On another occasion I was driving and listening to how Sonia O'Sullivan was performing in MorocCo. The RTE radio commentator was watching Eurosport to get news of how she was doing. At 3 o'clock Bill O'Herlihy said the latest news from Morocco was that Sonia O'Sullivan had won the world cross-country championships, an event which occurred about an hour and a half before the announcement.

RTE has failed to provide adequate coverage of a broad cross section of sport. It is very good in covering professional English soccer, professional rugby and top class GAA games. However, it has essentially ignored minority sports. I was appalled when told recently at a dinner that the Badminton Association of Ireland had to pay RTE to get a slot on "Sports Stadium" on Saturday afternoons.

The advent of BSkyB has acted as a catalyst for other stations to provide a more comprehensive and imaginative coverage of sporting events. Sky Sports has done a magnificent service to international sport which must not be overlooked. However, in acknowledging the contribution of that organisation to sport, we must not overlook the downside and the threat to sporting event. We must not back away from the threat of closing coverage of major sporting events, be they international or national, to a broad cross section of our community.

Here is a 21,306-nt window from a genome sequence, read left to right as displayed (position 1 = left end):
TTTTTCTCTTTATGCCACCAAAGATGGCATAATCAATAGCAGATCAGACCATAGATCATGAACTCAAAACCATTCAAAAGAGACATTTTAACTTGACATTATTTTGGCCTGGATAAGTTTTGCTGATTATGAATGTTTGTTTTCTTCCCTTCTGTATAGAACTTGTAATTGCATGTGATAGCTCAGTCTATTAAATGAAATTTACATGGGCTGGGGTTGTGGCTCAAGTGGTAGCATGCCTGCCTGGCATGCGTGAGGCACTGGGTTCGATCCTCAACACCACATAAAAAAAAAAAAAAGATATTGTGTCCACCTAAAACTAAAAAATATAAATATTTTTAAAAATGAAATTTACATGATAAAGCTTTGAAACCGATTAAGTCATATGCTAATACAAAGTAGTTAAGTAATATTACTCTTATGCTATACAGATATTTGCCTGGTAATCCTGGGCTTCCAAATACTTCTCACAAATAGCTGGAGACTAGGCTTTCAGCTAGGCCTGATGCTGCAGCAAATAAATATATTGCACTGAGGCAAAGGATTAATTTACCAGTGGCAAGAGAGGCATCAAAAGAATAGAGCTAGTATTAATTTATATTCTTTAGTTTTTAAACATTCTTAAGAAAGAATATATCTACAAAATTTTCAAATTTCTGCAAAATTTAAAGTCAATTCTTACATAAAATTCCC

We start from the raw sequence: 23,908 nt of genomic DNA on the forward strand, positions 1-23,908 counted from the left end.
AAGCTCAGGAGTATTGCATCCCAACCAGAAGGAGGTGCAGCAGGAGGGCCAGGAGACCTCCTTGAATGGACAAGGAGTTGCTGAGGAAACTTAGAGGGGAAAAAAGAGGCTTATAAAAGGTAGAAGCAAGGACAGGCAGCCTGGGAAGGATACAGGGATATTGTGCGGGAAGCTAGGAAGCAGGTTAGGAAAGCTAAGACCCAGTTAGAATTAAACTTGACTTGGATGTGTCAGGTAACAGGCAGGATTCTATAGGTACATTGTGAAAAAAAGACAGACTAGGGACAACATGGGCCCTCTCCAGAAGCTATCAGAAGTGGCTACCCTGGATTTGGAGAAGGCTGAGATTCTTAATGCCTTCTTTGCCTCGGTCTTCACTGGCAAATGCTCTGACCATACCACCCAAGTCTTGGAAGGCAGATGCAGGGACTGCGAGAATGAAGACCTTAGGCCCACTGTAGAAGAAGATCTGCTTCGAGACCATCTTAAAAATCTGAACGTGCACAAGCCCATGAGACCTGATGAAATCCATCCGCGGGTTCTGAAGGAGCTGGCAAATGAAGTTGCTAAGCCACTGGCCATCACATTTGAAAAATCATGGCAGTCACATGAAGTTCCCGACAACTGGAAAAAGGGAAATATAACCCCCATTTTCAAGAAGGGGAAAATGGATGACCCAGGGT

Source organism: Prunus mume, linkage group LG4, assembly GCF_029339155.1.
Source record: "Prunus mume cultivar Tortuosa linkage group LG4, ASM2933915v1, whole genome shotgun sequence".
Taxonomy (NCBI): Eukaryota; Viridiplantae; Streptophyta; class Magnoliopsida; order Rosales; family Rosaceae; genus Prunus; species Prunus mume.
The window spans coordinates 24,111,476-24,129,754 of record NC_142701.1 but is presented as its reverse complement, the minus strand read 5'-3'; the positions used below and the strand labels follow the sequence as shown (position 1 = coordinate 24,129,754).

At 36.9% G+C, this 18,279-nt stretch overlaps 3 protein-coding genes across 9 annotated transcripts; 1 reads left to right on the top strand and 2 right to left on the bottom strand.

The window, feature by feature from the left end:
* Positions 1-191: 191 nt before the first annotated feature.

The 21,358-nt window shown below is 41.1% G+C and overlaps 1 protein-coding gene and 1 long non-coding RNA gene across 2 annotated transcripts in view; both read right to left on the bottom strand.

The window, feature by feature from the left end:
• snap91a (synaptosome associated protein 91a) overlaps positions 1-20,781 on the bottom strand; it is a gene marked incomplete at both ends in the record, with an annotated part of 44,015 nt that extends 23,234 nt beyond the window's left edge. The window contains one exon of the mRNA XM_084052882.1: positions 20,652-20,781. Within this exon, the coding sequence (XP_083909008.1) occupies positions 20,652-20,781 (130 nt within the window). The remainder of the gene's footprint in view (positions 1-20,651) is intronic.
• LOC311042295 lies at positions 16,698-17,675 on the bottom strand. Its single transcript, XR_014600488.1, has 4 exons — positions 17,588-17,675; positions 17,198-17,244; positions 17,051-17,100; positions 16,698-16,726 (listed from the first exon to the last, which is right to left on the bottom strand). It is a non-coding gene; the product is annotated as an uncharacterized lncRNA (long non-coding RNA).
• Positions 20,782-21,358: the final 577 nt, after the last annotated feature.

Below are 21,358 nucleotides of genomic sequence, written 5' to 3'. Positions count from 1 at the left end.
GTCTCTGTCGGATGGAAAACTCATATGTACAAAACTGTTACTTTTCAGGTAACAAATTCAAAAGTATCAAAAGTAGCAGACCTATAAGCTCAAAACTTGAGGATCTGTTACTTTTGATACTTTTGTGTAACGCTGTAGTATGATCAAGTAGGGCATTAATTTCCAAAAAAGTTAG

The UK has faced up to the issue by preparing its own list of protected events. As Minister with responsibility for sport I believed we could not deal with the issue on our own, that there had to be a pan-European approach and I and others raised the issue in a European context.

We must deal with what has been achieved. The directive can be used to introduce legislation which must be implemented after broad consultation with sporting bodies. I regret the Government has decided not to accept the Bill on the grounds that it is not sufficiently comprehensive, in the same manner in which it rejected my Bill on a statutory sports council. Having rejected these Bills the Government is failing to introduce legislation, despite having all the necessary resources to do so.

Consultation must take place as major sporting organisations, such as Cumann Lúthchleas Gael, the FAI and the IRFU, also have rights. They have carried out a great service to Irish people. Their rights to profit from major sporting events must be taken into consideration in regard to any legislation which may be drafted.

Debate adjourned.